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BB&T exec answers swirling rumors amid market disruption

We report on what we know. And what we know right now is that Lancaster County — and much of Central Pennsylvania — is a banking battleground.

We know this because banks have announced in droves they’re entering the Lancaster County market and they keep using the same two words to tell us why:

Market disruption.

(NOTE: If you’re here for the survey results, scroll down to the bottom. No, wait! Read this first, then get to the results. Seriously, read it.)

The market disruption everyone keeps talking about comes from the exit of banks with a history in the county — Susquehanna and Metro, especially — and banks that had virtually no presence in the county previously moving in.

That’s what we know. But what we don’t see is where the new banks — and the established ones, for that matter — have dispatched their sales professionals to pick up whatever business could be in play. One of the banks taking the most heat is also the bank that has made the biggest splash in the region, North Carolina-based BB&T.

When BB&T acquired both Susquehanna and National Penn in under a year — the final conversion of National Penn to BB&T happens in less than two weeks — it became the bank with the largest deposit share in the midstate. And with that title came a target on its back as an easily vilified behemoth.

And with that target came the rumors. Sooner or later, those rumors get back to BB&T executives like BB&T Central Pennsylvania Region President Craig Kauffman, a 30-year banker who came to BB&T from his post as CEO of Susquehanna’s Central Pennsylvania Region.

“It’s just mind-boggling at times,” Kauffman said of the rumors he’s heard being slung about BB&T. “Our focus is on our clients, and we endeavor to do everything we can for them.”

Kauffman took some time recently to discuss circulating rumors about what BB&T is and isn’t doing:

RUMOR: BB&T is out of agricultural lending.

REBUTTAL: “It’s the one that gets me the most,” Kauffman said.

Nearly every time a new bank has announced it’s coming to Lancaster County in the last few months, they point to ag lending as an opportunity being created because of the market disruption. Read: BB&T doesn’t care about ag lending.

“We’re the largest ag lender in the state,” Kauffman said. “And not just in our market (of Central Pennsylvania), but in the Lehigh Valley and Chester County, too. It’s just not true.”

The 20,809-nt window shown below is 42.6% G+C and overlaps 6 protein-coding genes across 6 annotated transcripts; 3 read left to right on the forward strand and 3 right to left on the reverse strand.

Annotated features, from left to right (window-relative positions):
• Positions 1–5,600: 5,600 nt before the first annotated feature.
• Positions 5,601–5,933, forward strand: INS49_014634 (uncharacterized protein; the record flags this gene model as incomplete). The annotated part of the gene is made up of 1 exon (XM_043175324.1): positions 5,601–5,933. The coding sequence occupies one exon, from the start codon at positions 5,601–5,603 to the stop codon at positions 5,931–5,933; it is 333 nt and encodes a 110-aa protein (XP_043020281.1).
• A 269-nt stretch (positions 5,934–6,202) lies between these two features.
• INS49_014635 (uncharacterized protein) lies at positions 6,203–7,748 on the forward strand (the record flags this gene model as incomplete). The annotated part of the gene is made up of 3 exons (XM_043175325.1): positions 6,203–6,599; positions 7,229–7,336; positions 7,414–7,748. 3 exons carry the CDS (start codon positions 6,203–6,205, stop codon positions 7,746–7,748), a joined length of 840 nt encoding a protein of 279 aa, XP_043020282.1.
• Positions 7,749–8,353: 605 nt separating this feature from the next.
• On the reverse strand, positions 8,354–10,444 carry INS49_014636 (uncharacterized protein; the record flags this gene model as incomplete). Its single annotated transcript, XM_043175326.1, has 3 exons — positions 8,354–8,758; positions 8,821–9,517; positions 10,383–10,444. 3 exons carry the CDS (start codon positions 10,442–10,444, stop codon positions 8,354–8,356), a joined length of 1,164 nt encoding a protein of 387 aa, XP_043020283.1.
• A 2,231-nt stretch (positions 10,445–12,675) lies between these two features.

RUMOR: BB&T isn’t wired into the Amish community.

REBUTTAL: It goes along with ag lending locally since significant amounts of Lancaster County ag lending is dedicated to lending to the Amish community.

“To the people that believe that, I say come in and sit at any of our branches, and see the number of Amish people who come in,” Kauffman said. “We’ve done, and still do, a lot of business in that space and we’re proud of that.”

RUMOR: BB&T isn’t interested in any commercial loan less than $2 million.

REBUTTAL: It’s been out there, and with good reason. Susquehanna normally had a high volume of Small Business Administration loans, but BB&T, according to SBA records, didn’t make one traditional 7a SBA loan in from October to March (the first half of the SBA’s fiscal year) in Central Pennsylvania. Small-business lending is another item banks entering the market are touting as an opportunity. Susquehanna’s longtime SBA whiz Lynn G. Ozer moved to former Susquehanna rival Fulton Bank after BB&T took over.

But Kauffman said BB&T uses a different model for small-business lending than Susquehanna did, and that the bank’s average loan size is under $2 million. He also said the bank “just had its single best month of small business lending.”

It’s a new banking world in Lancaster County, something longtime bankers like Kauffman are still wrapping their heads around. But through the changes, he is confident BB&T will be one of the banks left standing.

“It’s been a phenomenal series of events watching it unfold. I’d say call me in 18 months and we’ll see what it looks like then,” Kauffman said. “I think what’s a little interesting is the response from competitors making accusations and portrayals. There’s a lot at stake, and a lot of banks are making huge bets that we’ll see how they work over time. BB&T has been around for 140-plus years, and the bank takes the long-term view. I really like our position, and the value proposition we bring. And I still see a lot of BB&T signs out there.”

Poll results

Here are the results from last week’s survey for the question: “What should the asset benchmark be for banks to be relieved from aspects of the Dodd-Frank Act?”

$250 billion
21.43%
$100 billion
26.19%
$50 billion
23.81%
$10 billion
9.52%
$5 billion
4.76%
Something else
2.38%
Keep it as is, there shouldn’t be any changes
2.38%
Eliminate Dodd-Frank altogether
9.52%
Total 42

Michael Sadowski

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